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Virginia set to call for release of Metro’s Jack Evans ethics investigation

D.C. Council member Jack Evans listens to a question during a news conference at WMATA headquarters, on Tuesday, March 15, 2016, in Washington. (AP/Evan Vucci)

After Metro’s ethics investigation into board Chairman Jack Evans was quietly closed last month, Northern Virginia Transportation Commission Chairman Matt Letourneau is calling for the findings to be made public.

A draft letter to Metro the Loudoun County supervisor is set to present to the commission Thursday night expresses serious concerns about the accusations against Evans — without actually using Evans’ name.

“The conduct that necessitated the ethics investigation raises concerns about the behavior of a board member, WMATA’s procurement practices and WMATA’s overall accountability. The Northern Virginia Transportation Commission requests that the Ethics Committee provide information about the basis for the investigation and make public the findings,” the draft letter said.

The Metro Board had been set to act on some type of discipline for Evans, before a closed-door meeting was abruptly canceled and converted into another Ethics Committee meeting where Evans apparently got to make his case. 

Immediately after that meeting, the investigation was closed with no formal action taken against Evans.

At the next public board meetings, Maryland’s Clarence Crawford, who led the investigation, expressed potential future support for extending rail service hours that were cut back in 2016 and 2017, a key focus for Evans, then Evans announced he would not seek another term as Metro Board chairman.

Crawford would not confirm whether or not there was any agreement reached that led to the closure of the investigation, or what the investigation found.

Lawyers were involved in the investigation, along with the four members of the Metro Board that formed the Ethics Committee. One member each represented Maryland, Virginia, the District and the federal government on the committee.

Evans plans to remain on the Metro Board but not serve as chairman after the end of this month.

Had there been a formal recommendation for action, Metro Board bylaws call for a public session to consider it and written findings that would be publicly available.

Any sanctions would have required the board to first confer with the body responsible for appointing Evans — in this case, the D.C. Council — to determine appropriate action, such as a reprimand, removal from committees or requesting that the council revoke Evans’ appointment.

The draft Virginia letter to Metro’s board of directors urges the release of details about the findings on whether Evans used or attempted to use his position for personal gain.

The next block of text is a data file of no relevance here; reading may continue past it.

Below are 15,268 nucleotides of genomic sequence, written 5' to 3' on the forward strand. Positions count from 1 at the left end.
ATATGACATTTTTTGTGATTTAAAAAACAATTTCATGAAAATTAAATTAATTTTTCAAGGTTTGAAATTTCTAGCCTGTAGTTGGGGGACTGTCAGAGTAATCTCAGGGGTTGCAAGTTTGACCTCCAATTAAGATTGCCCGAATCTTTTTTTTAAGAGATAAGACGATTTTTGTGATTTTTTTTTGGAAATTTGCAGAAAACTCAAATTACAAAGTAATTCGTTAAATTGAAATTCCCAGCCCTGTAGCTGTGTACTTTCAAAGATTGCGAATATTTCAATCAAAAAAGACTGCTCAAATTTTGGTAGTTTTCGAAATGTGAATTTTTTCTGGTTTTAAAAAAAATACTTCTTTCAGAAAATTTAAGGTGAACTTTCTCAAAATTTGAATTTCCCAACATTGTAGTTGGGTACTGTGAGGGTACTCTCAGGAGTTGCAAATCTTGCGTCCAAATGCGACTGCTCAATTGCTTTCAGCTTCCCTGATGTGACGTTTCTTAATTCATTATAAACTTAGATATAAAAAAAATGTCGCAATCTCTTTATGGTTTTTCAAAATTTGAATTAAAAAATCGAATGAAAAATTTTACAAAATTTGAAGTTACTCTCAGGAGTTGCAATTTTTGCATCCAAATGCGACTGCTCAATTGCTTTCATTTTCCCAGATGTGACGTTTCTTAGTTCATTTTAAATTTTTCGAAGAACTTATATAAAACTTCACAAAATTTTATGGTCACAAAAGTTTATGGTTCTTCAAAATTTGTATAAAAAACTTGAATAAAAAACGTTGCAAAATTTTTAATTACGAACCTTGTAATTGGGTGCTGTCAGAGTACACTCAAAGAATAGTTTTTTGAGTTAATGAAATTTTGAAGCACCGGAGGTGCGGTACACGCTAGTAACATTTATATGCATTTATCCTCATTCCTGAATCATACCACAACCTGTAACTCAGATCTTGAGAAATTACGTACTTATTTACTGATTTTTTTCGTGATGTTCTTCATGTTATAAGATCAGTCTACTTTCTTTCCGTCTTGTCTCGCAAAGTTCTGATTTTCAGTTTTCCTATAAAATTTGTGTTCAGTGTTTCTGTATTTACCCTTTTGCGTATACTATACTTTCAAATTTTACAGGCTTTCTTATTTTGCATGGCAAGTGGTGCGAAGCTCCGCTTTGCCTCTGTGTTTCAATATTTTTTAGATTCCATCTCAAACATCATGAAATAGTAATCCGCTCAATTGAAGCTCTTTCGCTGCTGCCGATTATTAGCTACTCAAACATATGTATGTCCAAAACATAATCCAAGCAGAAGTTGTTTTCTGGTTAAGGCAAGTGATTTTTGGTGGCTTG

Letourneau was optimistic the letter would be approved.

Virginia leaders are particularly concerned after the region committed additional long-term funding to Metro last year.

“In return for the investment that Virginia’s local and state government and taxpayers are making to WMATA, there must be accountability and transparency. When serious allegations are made and an investigation conducted, the results must be disclosed to the greatest extent possible, and the public must be assured that appropriate action has been taken. The stakes are high, and WMATA is under great scrutiny. The failure to act transparently in this matter to date is not consistent with our expectations, nor those of our funding partners and the public,” the draft letter said.

Evans has already been reprimanded by his colleagues on the D.C. Council and remains under federal investigation.

“Releasing a report on the findings of the Ethics Committee’s recently closed investigation will demonstrate WMATA’s commitment to accountability and transparency, and help the agency bolster the public’s confidence as the region embarks on critical capital projects and funding requests,” the letter said.

The commission, which appoints Virginia’s members of the Metro Board, is set to vote on the letter Thursday night. If the commission of Northern Virginia state and local officials approves the letter, it would be sent to the Metro Board on Friday.

Courtesy copies would also go to Virginia Gov. Ralph Northam, D.C. Mayor Muriel Bowser, D.C. Council Chairman Phil Mendelson, and to Maryland Gov. Larry Hogan, who has called on Evans to resign from the board entirely.

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